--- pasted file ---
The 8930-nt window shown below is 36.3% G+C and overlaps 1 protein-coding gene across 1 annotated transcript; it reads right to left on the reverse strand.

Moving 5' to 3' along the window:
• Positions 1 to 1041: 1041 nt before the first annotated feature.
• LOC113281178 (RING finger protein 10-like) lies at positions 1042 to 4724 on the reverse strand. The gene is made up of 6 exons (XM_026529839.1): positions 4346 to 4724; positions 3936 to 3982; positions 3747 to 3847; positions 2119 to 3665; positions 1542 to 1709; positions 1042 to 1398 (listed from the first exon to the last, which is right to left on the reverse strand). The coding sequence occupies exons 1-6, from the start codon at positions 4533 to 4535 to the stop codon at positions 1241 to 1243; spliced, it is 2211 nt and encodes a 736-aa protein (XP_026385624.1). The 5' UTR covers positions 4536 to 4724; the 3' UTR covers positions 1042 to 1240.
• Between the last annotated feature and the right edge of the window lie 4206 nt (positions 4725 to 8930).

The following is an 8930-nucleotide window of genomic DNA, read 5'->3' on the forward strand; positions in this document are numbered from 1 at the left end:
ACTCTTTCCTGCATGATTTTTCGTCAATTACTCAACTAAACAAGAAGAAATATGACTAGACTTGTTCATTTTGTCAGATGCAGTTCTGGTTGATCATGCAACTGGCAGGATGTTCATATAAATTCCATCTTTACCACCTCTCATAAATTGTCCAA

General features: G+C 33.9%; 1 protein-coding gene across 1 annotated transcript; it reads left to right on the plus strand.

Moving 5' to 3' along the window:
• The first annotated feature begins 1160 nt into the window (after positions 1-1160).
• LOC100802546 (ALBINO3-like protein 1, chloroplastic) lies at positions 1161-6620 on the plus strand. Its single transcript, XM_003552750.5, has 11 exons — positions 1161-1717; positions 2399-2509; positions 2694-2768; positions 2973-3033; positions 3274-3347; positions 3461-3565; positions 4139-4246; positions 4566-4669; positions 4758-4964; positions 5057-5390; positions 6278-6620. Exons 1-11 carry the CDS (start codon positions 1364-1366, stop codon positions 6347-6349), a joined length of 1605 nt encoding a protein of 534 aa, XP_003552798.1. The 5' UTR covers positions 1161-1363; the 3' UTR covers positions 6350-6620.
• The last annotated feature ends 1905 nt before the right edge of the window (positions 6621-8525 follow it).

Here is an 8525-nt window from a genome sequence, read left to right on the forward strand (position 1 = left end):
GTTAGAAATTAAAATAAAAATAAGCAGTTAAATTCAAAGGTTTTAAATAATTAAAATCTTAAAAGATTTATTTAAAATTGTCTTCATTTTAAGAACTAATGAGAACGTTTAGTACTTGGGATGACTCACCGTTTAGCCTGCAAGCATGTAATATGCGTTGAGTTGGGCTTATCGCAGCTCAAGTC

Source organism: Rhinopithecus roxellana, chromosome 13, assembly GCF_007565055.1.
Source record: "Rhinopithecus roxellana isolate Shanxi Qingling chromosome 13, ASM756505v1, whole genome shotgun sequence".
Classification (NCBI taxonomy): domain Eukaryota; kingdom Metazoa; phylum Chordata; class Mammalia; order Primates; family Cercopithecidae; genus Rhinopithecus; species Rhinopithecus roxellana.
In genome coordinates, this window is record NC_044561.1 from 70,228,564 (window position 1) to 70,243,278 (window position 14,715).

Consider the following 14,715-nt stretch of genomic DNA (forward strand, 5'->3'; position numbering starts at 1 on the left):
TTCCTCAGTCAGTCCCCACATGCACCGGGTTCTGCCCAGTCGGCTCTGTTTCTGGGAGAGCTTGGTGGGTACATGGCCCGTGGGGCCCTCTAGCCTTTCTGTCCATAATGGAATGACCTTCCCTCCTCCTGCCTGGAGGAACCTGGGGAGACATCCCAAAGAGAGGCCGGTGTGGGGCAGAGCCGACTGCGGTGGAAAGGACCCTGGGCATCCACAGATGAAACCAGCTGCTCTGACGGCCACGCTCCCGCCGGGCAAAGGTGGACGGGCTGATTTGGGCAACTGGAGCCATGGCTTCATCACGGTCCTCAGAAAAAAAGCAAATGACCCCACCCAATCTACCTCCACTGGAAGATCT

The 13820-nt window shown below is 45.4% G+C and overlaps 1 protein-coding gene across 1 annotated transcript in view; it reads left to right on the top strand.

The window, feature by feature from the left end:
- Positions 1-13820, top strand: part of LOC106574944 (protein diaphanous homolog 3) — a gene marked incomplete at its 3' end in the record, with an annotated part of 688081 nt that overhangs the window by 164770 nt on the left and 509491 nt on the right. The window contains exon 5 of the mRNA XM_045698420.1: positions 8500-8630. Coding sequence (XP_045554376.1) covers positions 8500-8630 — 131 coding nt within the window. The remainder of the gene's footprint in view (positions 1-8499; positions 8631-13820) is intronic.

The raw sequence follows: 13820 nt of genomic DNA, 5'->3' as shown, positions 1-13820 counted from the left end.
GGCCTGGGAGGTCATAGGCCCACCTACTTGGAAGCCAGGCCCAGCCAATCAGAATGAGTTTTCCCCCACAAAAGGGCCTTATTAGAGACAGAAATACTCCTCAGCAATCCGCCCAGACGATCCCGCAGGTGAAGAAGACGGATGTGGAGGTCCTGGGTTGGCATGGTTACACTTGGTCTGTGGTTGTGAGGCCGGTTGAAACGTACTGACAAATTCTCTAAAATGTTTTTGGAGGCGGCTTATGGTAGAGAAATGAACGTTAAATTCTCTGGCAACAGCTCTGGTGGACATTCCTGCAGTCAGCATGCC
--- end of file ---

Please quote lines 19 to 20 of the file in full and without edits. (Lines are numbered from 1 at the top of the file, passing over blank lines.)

Consider the following 14,715-nt stretch of genomic DNA (forward strand, 5'->3'; position numbering starts at 1 on the left):
TTCCTCAGTCAGTCCCCACATGCACCGGGTTCTGCCCAGTCGGCTCTGTTTCTGGGAGAGCTTGGTGGGTACATGGCCCGTGGGGCCCTCTAGCCTTTCTGTCCATAATGGAATGACCTTCCCTCCTCCTGCCTGGAGGAACCTGGGGAGACATCCCAAAGAGAGGCCGGTGTGGGGCAGAGCCGACTGCGGTGGAAAGGACCCTGGGCATCCACAGATGAAACCAGCTGCTCTGACGGCCACGCTCCCGCCGGGCAAAGGTGGACGGGCTGATTTGGGCAACTGGAGCCATGGCTTCATCACGGTCCTCAGAAAAAAAGCAAATGACCCCACCCAATCTACCTCCACTGGAAGATCT